GAO: Several DHS components fail to monitor misconduct claims

On Behalf of | Sep 17, 2018 | Employee Disputes

Leadership from three components of the Department of Homeland Security — the Transportation Security Administration (TSA), Customs and Border Protection (CBP) and Immigration and Customs Enforcement (ICE) — do not consistently monitor their internal controls in employee misconduct cases, according to a recent report by the Government Accountability Office.

The three components do have internal controls established to process misconduct allegations, the report says, but they don’t document crucial control activities consistently. These internal controls simply represent what each agency considers necessary to ensure the quality and independence of the employee misconduct process.

There are even performance targets established, but many are not being met. For example, the timeliness target for completing misconduct adjudications is only met some of the time, resulting in average total durations that range from 19 days to 434 days.

In some cases, the failure to meet these targets might be due to criminal cases being prioritized. The report notes that CBP met its timeliness goal for criminal probes 93 percent of the time, but only 40 percent of the time in non-criminal investigations.

“Given the number of employee misconduct cases these components handle annually,” the report reads, “it is important that the processes they use have internal controls to ensure quality and independence, the data in the management system is complete and reliable and cases are processed in a timely manner according to established performance targets.”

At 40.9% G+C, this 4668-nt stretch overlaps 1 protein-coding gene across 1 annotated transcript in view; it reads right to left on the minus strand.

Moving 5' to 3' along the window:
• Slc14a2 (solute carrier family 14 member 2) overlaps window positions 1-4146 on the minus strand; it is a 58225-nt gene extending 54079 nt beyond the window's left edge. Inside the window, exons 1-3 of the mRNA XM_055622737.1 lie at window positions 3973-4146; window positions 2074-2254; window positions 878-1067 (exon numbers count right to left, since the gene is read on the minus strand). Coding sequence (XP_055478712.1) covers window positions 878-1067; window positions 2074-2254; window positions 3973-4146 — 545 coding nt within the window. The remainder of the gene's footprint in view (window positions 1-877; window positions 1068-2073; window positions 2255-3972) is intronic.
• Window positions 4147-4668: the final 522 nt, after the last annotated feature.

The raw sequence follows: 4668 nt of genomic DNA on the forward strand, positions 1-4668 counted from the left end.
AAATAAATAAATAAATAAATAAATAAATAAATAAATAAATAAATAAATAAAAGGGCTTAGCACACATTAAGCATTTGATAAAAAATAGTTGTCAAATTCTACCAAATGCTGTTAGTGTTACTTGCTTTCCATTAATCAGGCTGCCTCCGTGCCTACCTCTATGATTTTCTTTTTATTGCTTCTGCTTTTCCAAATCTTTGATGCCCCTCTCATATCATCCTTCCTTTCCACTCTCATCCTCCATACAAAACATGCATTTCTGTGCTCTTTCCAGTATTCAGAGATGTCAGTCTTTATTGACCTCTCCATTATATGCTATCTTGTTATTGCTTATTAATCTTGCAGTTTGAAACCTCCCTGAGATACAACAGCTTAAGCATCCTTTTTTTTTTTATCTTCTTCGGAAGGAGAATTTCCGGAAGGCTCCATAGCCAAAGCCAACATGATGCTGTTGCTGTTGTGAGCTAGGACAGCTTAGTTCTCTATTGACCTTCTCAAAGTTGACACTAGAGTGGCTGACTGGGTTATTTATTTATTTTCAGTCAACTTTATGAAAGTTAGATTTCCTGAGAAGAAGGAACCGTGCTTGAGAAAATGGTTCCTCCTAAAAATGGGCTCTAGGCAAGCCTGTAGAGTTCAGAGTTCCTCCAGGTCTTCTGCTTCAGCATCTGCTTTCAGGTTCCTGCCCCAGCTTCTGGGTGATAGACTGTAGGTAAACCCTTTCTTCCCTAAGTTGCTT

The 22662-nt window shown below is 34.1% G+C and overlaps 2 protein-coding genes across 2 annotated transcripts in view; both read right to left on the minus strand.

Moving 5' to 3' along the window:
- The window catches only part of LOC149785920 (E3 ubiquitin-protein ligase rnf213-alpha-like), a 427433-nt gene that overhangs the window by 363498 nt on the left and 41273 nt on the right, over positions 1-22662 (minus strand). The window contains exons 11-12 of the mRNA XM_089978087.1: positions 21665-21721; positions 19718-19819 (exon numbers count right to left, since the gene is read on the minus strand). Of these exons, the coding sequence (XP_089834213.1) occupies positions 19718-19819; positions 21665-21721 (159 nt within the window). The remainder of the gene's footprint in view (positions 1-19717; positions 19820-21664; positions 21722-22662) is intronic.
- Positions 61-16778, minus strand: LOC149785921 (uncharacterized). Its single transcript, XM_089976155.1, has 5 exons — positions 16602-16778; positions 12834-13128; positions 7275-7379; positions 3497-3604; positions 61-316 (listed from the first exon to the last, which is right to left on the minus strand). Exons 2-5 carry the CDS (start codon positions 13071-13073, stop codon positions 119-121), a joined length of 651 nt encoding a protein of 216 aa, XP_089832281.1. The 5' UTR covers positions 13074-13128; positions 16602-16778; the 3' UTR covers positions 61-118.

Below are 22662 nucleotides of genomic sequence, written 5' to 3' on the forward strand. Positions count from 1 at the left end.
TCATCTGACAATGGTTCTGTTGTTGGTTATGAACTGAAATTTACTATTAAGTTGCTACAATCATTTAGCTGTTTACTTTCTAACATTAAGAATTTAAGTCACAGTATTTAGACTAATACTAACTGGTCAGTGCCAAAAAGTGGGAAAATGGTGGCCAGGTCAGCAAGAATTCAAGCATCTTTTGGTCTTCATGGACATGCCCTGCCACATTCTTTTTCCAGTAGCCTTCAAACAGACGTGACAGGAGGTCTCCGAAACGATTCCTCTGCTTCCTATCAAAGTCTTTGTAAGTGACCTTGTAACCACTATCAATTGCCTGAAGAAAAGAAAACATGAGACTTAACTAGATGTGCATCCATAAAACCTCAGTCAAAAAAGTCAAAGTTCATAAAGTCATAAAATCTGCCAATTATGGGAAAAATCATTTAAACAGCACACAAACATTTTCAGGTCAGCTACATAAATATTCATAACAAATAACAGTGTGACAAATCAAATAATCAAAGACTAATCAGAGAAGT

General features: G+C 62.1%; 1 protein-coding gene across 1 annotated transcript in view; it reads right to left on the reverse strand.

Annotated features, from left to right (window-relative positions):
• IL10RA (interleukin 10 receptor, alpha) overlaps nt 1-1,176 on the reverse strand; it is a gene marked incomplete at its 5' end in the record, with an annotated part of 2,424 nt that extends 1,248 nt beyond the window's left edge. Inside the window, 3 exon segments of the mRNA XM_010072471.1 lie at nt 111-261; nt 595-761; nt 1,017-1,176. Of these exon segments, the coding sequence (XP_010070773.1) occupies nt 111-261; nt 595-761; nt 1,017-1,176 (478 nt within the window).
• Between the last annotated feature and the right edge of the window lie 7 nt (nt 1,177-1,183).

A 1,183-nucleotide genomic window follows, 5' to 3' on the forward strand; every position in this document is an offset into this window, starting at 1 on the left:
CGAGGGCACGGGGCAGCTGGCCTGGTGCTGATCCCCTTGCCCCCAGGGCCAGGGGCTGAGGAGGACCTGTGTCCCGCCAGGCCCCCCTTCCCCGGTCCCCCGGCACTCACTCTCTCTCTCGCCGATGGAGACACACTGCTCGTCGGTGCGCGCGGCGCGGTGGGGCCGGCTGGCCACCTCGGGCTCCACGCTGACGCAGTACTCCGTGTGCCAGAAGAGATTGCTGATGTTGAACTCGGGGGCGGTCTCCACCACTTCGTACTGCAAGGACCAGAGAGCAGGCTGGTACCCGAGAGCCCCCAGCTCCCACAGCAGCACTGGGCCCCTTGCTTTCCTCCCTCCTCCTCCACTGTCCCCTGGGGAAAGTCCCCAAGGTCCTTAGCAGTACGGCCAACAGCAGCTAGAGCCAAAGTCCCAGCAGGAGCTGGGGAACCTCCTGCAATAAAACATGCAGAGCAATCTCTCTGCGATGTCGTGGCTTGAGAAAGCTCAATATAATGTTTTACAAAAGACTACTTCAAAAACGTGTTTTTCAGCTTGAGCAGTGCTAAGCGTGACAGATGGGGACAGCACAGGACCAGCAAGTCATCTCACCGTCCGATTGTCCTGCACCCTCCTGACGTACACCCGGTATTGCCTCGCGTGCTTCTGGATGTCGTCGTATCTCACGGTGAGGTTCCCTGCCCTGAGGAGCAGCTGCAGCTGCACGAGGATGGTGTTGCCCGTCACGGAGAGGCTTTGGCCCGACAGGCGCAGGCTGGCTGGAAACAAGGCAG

DHS agrees with all recommendations made by the GAO

The GAO report made the following recommendations, with which DHS agreed:

  • Component leaders should revise policies or guidance to ensure the required control activities are documented within case management systems.
  • Component leaders should monitor the duration of all employee misconduct cases.
  • Component leaders should measure the timeliness of cases against established timeliness targets.
  • In the case management system, component leaders should define and document all data fields used for monitoring performance targets.
  • Each component should modify its annual self-inspection programs. ICE should track the status of related corrective actions to ensure timely implementation. CBP and TSA should include evaluating and testing the internal controls related to the employee misconduct process.
  • The CBP commissioner and the ICE director should require documentation of investigative findings in their case management systems.
  • The TSA administrator should develop a method for connecting cases more easily between the various databases used in employee misconduct cases.

If you have been accused of misconduct, you deserve your case to be handled in a timely, quality fashion by an independent investigator. Contact an employment law attorney familiar with federal employment law as soon in the process as possible to ensure your case is adjudicated fairly and within a reasonable period of time.